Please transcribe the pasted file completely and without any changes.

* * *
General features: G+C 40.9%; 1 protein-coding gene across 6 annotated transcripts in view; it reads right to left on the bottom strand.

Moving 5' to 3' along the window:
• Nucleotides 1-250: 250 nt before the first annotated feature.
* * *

General features: G+C 40.9%; 1 protein-coding gene across 6 annotated transcripts in view; it reads right to left on the bottom strand.

Moving 5' to 3' along the window:
• Nucleotides 1-250: 250 nt before the first annotated feature.